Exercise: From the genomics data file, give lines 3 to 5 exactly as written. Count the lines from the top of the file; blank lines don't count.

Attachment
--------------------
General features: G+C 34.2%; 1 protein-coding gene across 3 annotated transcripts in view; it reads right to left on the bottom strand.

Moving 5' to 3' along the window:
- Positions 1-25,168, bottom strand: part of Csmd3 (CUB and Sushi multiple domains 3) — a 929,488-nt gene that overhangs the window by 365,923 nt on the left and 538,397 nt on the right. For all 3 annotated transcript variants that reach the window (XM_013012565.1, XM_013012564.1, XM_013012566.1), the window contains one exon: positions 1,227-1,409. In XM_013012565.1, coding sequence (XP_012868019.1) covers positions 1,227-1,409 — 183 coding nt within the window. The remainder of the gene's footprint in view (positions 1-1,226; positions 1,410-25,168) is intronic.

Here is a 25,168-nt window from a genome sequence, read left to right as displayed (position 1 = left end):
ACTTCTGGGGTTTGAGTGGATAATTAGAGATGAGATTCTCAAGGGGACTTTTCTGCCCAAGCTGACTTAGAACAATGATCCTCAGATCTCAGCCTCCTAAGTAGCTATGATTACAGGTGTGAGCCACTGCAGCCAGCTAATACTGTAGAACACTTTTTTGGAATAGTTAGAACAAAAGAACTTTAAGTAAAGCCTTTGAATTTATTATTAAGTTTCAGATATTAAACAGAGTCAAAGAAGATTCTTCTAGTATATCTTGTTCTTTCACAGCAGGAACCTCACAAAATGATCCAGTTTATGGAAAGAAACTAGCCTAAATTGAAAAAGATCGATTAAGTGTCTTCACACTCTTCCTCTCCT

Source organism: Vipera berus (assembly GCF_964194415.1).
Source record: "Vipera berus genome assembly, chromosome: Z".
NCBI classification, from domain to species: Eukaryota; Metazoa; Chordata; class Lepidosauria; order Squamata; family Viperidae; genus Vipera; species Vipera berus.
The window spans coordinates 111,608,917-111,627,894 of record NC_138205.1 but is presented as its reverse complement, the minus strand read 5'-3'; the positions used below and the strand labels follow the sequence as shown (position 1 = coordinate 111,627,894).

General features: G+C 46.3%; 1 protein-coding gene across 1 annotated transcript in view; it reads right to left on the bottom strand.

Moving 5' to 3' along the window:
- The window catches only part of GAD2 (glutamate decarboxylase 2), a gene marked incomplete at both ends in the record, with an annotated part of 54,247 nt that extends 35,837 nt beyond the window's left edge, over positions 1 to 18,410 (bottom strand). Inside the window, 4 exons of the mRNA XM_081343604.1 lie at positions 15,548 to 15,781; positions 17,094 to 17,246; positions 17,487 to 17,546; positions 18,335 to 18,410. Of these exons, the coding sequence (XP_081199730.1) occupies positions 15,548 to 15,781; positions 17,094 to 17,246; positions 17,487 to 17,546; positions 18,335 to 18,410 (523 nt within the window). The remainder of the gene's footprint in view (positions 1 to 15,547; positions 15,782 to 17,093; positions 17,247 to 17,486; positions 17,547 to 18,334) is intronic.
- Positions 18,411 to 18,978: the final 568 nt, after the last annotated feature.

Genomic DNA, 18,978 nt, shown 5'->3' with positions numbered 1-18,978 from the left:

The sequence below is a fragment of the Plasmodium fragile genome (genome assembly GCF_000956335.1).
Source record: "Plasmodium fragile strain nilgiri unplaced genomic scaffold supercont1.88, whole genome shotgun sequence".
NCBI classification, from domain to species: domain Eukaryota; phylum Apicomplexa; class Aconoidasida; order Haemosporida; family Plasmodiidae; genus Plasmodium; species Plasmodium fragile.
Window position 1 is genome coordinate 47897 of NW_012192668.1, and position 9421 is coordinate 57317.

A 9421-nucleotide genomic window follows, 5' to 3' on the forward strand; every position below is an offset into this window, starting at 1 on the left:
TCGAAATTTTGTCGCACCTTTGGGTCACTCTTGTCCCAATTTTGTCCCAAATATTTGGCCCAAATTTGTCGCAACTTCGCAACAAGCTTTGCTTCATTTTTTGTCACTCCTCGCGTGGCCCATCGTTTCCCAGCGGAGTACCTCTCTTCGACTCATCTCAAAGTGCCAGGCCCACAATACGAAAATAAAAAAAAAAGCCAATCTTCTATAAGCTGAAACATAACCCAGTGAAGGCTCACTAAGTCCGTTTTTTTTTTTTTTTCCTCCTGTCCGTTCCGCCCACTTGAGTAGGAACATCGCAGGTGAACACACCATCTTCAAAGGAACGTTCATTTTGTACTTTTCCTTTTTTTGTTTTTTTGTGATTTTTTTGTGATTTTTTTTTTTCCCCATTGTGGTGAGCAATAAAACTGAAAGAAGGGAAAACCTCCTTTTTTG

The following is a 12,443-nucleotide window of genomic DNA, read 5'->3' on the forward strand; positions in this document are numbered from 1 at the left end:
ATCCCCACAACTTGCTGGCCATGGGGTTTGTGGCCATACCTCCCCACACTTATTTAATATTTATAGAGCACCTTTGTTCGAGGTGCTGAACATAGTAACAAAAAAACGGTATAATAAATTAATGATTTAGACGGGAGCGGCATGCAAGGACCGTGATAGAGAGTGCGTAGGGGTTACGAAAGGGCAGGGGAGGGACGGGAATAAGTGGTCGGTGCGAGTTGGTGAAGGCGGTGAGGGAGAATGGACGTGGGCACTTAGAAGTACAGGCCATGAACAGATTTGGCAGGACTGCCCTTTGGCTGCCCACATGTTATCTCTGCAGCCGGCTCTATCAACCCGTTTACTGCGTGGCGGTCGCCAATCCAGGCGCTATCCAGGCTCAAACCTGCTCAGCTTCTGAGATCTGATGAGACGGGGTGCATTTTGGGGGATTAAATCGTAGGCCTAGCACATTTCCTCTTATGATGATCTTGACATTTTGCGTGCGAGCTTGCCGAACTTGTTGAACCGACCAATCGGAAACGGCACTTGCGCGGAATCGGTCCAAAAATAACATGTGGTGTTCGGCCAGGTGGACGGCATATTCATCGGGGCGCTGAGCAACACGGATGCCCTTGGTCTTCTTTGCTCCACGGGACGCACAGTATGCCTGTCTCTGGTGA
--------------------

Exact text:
- Positions 1-25,168, bottom strand: part of Csmd3 (CUB and Sushi multiple domains 3) — a 929,488-nt gene that overhangs the window by 365,923 nt on the left and 538,397 nt on the right. For all 3 annotated transcript variants that reach the window (XM_013012565.1, XM_013012564.1, XM_013012566.1), the window contains one exon: positions 1,227-1,409. In XM_013012565.1, coding sequence (XP_012868019.1) covers positions 1,227-1,409 — 183 coding nt within the window. The remainder of the gene's footprint in view (positions 1-1,226; positions 1,410-25,168) is intronic.

Here is a 25,168-nt window from a genome sequence, read left to right as displayed (position 1 = left end):
ACTTCTGGGGTTTGAGTGGATAATTAGAGATGAGATTCTCAAGGGGACTTTTCTGCCCAAGCTGACTTAGAACAATGATCCTCAGATCTCAGCCTCCTAAGTAGCTATGATTACAGGTGTGAGCCACTGCAGCCAGCTAATACTGTAGAACACTTTTTTGGAATAGTTAGAACAAAAGAACTTTAAGTAAAGCCTTTGAATTTATTATTAAGTTTCAGATATTAAACAGAGTCAAAGAAGATTCTTCTAGTATATCTTGTTCTTTCACAGCAGGAACCTCACAAAATGATCCAGTTTATGGAAAGAAACTAGCCTAAATTGAAAAAGATCGATTAAGTGTCTTCACACTCTTCCTCTCCT